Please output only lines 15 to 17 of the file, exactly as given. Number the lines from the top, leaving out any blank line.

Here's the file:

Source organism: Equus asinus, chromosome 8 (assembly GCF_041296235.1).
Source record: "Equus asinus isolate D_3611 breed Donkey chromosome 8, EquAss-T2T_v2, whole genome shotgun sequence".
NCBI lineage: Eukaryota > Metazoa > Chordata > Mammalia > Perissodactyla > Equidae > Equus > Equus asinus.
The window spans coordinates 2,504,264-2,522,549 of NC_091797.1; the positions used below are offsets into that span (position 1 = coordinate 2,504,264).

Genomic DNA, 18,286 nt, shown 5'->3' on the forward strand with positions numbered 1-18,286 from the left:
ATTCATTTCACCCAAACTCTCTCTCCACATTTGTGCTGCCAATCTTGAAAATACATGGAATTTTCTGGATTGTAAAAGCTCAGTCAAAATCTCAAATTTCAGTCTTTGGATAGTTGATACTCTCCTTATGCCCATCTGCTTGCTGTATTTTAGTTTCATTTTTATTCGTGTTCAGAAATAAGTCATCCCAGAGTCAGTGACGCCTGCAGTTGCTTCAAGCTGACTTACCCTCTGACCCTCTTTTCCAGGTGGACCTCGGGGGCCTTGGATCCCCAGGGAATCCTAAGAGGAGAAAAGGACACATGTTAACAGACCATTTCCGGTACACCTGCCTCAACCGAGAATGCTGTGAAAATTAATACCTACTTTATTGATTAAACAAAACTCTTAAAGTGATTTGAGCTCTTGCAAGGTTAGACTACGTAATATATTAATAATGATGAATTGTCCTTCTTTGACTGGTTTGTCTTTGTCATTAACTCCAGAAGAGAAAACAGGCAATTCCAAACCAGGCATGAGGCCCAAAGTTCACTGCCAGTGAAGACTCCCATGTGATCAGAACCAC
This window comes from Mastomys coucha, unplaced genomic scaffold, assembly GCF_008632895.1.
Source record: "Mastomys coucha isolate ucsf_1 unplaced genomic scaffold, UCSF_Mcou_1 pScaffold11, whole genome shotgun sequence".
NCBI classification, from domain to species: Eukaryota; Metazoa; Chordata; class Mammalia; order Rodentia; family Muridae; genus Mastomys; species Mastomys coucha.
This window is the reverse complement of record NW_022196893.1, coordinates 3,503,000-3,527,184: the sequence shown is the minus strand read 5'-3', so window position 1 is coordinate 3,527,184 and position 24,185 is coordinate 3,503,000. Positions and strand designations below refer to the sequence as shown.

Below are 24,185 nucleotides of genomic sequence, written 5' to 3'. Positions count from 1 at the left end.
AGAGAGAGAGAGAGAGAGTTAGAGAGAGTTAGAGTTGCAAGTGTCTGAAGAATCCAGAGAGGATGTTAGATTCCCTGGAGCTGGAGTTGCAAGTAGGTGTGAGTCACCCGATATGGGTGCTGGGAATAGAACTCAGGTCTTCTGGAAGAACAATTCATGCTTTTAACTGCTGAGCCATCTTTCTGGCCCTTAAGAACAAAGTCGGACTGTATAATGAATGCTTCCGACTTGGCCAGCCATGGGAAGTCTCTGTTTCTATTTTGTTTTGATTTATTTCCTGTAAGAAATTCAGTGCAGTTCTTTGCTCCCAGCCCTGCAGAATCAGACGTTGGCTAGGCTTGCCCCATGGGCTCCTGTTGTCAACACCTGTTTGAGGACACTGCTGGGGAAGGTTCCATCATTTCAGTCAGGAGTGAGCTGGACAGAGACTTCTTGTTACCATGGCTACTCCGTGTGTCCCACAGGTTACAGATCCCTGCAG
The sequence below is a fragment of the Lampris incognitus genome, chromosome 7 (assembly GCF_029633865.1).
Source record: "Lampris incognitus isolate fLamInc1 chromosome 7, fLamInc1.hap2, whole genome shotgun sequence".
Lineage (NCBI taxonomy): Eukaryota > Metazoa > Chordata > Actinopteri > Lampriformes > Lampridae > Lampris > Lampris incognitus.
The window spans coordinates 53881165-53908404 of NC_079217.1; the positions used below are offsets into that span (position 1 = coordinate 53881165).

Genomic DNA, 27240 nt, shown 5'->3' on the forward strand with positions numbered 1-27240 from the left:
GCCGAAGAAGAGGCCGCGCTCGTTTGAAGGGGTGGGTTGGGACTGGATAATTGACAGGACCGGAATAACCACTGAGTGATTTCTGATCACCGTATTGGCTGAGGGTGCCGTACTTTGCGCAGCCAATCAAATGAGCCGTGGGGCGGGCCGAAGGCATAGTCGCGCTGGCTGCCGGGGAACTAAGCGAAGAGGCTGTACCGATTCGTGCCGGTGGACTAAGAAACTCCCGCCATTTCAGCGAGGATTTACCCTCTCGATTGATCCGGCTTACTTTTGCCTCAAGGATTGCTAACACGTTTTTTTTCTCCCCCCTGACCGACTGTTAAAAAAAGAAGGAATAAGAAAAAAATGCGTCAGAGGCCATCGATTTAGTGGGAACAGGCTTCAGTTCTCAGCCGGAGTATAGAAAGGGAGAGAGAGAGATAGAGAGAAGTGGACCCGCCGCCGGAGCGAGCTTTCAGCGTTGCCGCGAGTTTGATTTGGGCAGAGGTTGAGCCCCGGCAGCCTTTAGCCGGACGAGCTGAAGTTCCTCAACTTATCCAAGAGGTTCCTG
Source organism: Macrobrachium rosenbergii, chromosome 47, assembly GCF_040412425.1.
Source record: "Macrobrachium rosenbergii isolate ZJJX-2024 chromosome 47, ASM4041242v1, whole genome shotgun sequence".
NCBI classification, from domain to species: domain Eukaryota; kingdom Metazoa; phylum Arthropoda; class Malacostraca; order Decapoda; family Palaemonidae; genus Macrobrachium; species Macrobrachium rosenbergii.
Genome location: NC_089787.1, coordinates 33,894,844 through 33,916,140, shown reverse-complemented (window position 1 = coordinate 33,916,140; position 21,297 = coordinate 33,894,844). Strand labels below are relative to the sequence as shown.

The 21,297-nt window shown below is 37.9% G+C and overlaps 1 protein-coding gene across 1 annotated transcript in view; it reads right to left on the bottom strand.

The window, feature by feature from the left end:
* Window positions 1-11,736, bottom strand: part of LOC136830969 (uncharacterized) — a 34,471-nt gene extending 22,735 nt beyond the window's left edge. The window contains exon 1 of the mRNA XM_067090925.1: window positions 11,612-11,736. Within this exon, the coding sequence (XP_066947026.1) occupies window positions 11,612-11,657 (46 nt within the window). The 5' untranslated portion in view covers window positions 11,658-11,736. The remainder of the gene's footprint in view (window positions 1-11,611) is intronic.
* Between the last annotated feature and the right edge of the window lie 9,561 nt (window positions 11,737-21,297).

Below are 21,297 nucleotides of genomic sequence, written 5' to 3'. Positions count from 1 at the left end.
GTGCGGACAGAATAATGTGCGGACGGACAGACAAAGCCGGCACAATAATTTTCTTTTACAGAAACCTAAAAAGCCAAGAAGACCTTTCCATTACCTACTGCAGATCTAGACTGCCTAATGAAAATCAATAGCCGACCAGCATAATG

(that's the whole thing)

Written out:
Lineage (NCBI taxonomy): Eukaryota > Metazoa > Chordata > Actinopteri > Lampriformes > Lampridae > Lampris > Lampris incognitus.
The window spans coordinates 53881165-53908404 of NC_079217.1; the positions used below are offsets into that span (position 1 = coordinate 53881165).

Genomic DNA, 27240 nt, shown 5'->3' on the forward strand with positions numbered 1-27240 from the left: